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About Me

Darren Winters is a self made investment multi-millionaire and successful entrepreneur. Amongst
his many businesses he owns the number 1 investment training company in the UK and Europe.
This company provides training courses in stock market, forex and property investing and since
the year 2000 has successfully trained over 250,000 people.

Wednesday, 30 April 2014

High Speed Trading and the Small Investor

The advent of electronic trading in the 1990's brought a faster dimension to the trading experience when it began to replace the system whereby traders on the floor of exchanges would buy and sell by shouting orders at one another. As improvements in technology accelerated the speed of communications and made transaction processing ever more efficient, so more traders opted to go this route, and today it is the rule rather than the exception.

By the late 90's electronic trading had also become available to the little guy - the retail investor. In America 20% of the population took advantage, compared to 5% ten years earlier. The man on the street could participate easily, and also relatively cheaply.

But retail investors have a minimal impact on market movements, because the vast volume of traffic goes through institutional investors, banks, hedge funds, private trading firms and exchanges, all trading with one another. And they've always had the advantage over the little guy, just by getting their orders filled faster, and by being closer to the action. The use of electronic trading sped up the process from day one for everybody, so where does high speed trading fit into the mix today, and why has it become suddenly so controversial?

High speed (also known as high frequency) trading utilises fast processors and fibre-optic communications lines to place multiple orders that are transacted incredibly quickly (in milliseconds) to get in and out of the market at a rapid rate. They take advantage of even small price differentials to make small profits, but by placing millions of transactions these profits add up to significant amounts. The principle behind it all is one of gaining advantage by being able to exploit these differentials ahead of everyone else. The programs driving the trades consist of complex algorithms that look for specific market conditions, which once found trigger a buy or sell order, or sometimes a cancellation if this suits the purpose. Current estimates put the volume of all current exchange trading by high speed traders at around 50%. And it's so profitable that a firm called Hibernia Networks is allegedly spending $300 million to run a fibre-optic cable across the Atlantic to connect Wall Street and the City, just that few milliseconds faster.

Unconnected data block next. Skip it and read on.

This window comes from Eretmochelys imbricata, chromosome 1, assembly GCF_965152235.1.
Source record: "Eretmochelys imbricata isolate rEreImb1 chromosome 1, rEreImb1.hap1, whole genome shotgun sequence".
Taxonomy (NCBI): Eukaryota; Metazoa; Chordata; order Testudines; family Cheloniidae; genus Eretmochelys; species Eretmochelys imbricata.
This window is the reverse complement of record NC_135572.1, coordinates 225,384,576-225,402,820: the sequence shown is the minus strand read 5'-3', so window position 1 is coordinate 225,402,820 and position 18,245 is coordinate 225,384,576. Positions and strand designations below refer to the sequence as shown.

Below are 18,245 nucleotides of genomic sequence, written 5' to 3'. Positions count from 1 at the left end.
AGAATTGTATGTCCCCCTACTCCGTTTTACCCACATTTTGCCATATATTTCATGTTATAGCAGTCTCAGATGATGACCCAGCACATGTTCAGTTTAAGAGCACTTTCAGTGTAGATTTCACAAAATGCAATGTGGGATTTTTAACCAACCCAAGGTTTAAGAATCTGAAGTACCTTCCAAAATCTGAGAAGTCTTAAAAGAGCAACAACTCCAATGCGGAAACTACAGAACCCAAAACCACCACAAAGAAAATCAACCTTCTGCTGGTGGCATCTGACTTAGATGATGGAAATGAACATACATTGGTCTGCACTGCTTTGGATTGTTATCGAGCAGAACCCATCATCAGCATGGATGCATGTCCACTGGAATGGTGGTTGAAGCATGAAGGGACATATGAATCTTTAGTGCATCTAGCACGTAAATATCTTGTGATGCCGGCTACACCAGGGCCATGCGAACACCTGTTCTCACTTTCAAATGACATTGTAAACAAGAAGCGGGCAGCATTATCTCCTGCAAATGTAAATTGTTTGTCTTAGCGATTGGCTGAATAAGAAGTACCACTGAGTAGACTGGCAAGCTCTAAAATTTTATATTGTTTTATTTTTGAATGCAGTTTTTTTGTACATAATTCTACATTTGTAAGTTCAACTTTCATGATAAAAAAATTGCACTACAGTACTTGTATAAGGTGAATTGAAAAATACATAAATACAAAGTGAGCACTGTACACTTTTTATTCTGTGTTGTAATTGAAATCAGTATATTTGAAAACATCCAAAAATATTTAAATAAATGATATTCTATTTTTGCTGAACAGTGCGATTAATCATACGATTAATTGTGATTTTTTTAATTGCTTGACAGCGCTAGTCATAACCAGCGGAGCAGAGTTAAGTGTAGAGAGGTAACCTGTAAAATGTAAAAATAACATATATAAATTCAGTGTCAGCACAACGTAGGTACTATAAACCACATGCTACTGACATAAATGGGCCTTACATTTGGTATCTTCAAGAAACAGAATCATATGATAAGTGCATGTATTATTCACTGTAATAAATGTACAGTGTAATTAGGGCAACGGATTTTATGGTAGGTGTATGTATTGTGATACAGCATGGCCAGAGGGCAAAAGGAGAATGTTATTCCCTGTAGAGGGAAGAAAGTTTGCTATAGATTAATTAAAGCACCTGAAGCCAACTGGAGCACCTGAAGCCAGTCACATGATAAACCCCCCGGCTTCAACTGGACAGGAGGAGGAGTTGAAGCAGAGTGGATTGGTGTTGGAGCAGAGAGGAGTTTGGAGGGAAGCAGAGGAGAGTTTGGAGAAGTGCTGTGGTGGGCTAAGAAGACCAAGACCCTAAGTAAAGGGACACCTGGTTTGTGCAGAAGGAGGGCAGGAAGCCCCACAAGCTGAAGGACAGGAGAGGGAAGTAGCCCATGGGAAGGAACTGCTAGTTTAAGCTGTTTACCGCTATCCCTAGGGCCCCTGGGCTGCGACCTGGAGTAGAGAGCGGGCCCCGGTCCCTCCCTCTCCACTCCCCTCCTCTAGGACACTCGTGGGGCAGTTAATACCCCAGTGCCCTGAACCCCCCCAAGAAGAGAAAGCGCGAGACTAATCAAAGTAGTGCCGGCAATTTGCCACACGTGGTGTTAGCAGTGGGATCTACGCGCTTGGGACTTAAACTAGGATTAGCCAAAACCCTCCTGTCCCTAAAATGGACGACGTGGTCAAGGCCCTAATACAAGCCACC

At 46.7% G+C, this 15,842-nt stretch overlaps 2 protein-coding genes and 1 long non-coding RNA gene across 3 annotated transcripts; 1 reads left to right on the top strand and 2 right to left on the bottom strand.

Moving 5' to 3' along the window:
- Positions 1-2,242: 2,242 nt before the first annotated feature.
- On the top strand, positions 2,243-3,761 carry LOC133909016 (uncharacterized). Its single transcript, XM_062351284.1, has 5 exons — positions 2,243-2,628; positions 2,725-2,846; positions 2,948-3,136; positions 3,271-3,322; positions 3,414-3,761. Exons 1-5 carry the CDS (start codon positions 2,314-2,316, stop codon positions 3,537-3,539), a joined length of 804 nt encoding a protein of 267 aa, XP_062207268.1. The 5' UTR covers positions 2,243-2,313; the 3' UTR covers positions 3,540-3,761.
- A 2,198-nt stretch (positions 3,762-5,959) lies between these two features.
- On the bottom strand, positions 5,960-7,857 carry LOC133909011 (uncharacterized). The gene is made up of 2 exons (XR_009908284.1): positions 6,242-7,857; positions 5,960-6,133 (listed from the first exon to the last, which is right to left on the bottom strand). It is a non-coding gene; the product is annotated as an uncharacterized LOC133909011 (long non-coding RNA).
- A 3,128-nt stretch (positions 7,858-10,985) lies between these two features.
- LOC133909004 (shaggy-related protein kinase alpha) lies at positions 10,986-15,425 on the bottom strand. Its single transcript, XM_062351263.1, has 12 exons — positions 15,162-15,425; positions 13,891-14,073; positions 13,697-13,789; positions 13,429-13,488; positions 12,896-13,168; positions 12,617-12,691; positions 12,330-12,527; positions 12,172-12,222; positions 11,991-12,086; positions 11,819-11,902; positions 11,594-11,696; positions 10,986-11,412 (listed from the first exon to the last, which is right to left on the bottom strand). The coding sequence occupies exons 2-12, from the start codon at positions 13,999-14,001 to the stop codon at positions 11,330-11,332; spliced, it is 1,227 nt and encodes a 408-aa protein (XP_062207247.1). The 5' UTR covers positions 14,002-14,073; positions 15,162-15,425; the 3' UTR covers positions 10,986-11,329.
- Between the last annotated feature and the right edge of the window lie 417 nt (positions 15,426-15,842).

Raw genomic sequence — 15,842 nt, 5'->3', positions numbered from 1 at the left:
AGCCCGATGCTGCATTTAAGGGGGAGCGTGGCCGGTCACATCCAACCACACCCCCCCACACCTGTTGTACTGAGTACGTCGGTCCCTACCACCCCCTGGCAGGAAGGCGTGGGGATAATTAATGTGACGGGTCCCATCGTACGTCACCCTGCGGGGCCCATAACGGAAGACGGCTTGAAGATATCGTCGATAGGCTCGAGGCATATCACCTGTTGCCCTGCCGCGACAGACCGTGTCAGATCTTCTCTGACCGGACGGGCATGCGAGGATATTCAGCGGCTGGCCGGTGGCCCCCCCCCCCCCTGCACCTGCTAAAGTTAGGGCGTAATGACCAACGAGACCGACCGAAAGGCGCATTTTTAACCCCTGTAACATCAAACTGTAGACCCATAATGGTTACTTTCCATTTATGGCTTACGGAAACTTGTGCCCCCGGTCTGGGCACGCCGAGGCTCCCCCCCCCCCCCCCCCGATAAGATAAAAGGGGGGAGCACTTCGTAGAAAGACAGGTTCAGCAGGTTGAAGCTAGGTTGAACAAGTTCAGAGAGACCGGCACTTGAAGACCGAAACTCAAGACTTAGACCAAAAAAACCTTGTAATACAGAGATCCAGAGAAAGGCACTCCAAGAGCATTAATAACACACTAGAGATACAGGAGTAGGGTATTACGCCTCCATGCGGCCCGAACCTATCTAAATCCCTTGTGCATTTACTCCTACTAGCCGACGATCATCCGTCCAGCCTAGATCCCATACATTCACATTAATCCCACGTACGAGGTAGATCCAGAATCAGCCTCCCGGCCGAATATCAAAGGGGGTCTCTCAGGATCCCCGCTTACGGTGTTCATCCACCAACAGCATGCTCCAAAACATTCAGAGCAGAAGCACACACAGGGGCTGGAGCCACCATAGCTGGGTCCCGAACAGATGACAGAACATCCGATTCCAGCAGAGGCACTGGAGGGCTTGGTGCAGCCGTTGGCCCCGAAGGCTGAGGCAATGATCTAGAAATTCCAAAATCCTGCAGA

High speed traders say they bring benefit to the markets by acting as market makers who provide enhanced liquidity, and by narrowing the bid to offer spreads, thereby making market participation cheaper. They also claim that it makes the market more efficient. Critics respond by citing the opportunities high speed trading creates for manipulating the market. An example of this often quoted is the practice of 'front running', where a trader anticipates your order to buy a block of shares, and before you can place your order he has bought in ahead of you, driving the price up. He then  sells them back to you for a profit. Essentially he's using his advantage in speed and volumes of transactions to drive a stock down, then buy it back for later sale at a higher price.